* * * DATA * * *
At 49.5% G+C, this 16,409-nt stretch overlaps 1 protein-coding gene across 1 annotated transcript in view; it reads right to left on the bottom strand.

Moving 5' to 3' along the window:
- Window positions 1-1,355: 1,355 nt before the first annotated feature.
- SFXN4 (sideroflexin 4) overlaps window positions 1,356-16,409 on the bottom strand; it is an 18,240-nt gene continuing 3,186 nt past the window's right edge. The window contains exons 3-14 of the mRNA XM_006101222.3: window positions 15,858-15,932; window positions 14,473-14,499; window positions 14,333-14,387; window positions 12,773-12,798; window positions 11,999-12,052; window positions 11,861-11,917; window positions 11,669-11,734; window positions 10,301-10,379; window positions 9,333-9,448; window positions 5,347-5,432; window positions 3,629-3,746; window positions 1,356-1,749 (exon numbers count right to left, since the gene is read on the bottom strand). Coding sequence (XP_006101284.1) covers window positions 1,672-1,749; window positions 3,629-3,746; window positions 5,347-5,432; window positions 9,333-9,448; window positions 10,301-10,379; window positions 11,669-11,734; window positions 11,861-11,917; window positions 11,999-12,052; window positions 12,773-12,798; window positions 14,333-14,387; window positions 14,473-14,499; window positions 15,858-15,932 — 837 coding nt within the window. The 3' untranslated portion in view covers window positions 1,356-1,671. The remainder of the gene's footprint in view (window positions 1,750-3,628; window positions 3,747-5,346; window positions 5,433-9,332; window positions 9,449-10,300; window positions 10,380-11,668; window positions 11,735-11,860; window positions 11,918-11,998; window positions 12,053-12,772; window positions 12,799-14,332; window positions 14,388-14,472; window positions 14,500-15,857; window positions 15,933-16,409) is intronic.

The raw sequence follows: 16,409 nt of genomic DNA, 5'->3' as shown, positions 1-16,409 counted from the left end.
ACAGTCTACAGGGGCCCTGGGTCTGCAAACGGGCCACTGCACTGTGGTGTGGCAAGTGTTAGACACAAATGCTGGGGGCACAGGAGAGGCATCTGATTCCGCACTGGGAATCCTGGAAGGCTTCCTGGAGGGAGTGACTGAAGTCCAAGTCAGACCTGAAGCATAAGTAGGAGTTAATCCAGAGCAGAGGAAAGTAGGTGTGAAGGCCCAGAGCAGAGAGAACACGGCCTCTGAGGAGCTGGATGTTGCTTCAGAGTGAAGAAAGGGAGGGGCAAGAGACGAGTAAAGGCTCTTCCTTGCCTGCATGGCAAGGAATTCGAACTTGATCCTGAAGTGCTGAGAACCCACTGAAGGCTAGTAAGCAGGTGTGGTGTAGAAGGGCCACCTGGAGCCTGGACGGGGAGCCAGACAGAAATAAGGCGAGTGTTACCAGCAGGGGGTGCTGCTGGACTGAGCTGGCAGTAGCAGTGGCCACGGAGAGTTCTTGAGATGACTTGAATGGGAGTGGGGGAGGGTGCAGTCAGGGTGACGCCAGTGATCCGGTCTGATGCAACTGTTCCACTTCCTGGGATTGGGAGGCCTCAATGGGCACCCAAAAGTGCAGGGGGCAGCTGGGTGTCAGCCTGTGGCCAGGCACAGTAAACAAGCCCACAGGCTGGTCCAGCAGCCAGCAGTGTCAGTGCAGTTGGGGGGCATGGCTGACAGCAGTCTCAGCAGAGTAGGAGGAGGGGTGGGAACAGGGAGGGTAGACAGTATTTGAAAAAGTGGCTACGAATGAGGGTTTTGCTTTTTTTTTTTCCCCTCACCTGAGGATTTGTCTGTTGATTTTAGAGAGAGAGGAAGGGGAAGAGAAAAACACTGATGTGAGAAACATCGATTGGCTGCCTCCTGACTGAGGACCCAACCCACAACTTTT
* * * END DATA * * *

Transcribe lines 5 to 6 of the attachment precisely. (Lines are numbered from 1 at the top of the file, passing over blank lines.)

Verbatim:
The raw sequence follows: 16,409 nt of genomic DNA, 5'->3' as shown, positions 1-16,409 counted from the left end.
ACAGTCTACAGGGGCCCTGGGTCTGCAAACGGGCCACTGCACTGTGGTGTGGCAAGTGTTAGACACAAATGCTGGGGGCACAGGAGAGGCATCTGATTCCGCACTGGGAATCCTGGAAGGCTTCCTGGAGGGAGTGACTGAAGTCCAAGTCAGACCTGAAGCATAAGTAGGAGTTAATCCAGAGCAGAGGAAAGTAGGTGTGAAGGCCCAGAGCAGAGAGAACACGGCCTCTGAGGAGCTGGATGTTGCTTCAGAGTGAAGAAAGGGAGGGGCAAGAGACGAGTAAAGGCTCTTCCTTGCCTGCATGGCAAGGAATTCGAACTTGATCCTGAAGTGCTGAGAACCCACTGAAGGCTAGTAAGCAGGTGTGGTGTAGAAGGGCCACCTGGAGCCTGGACGGGGAGCCAGACAGAAATAAGGCGAGTGTTACCAGCAGGGGGTGCTGCTGGACTGAGCTGGCAGTAGCAGTGGCCACGGAGAGTTCTTGAGATGACTTGAATGGGAGTGGGGGAGGGTGCAGTCAGGGTGACGCCAGTGATCCGGTCTGATGCAACTGTTCCACTTCCTGGGATTGGGAGGCCTCAATGGGCACCCAAAAGTGCAGGGGGCAGCTGGGTGTCAGCCTGTGGCCAGGCACAGTAAACAAGCCCACAGGCTGGTCCAGCAGCCAGCAGTGTCAGTGCAGTTGGGGGGCATGGCTGACAGCAGTCTCAGCAGAGTAGGAGGAGGGGTGGGAACAGGGAGGGTAGACAGTATTTGAAAAAGTGGCTACGAATGAGGGTTTTGCTTTTTTTTTTTCCCCTCACCTGAGGATTTGTCTGTTGATTTTAGAGAGAGAGGAAGGGGAAGAGAAAAACACTGATGTGAGAAACATCGATTGGCTGCCTCCTGACTGAGGACCCAACCCACAACTTTT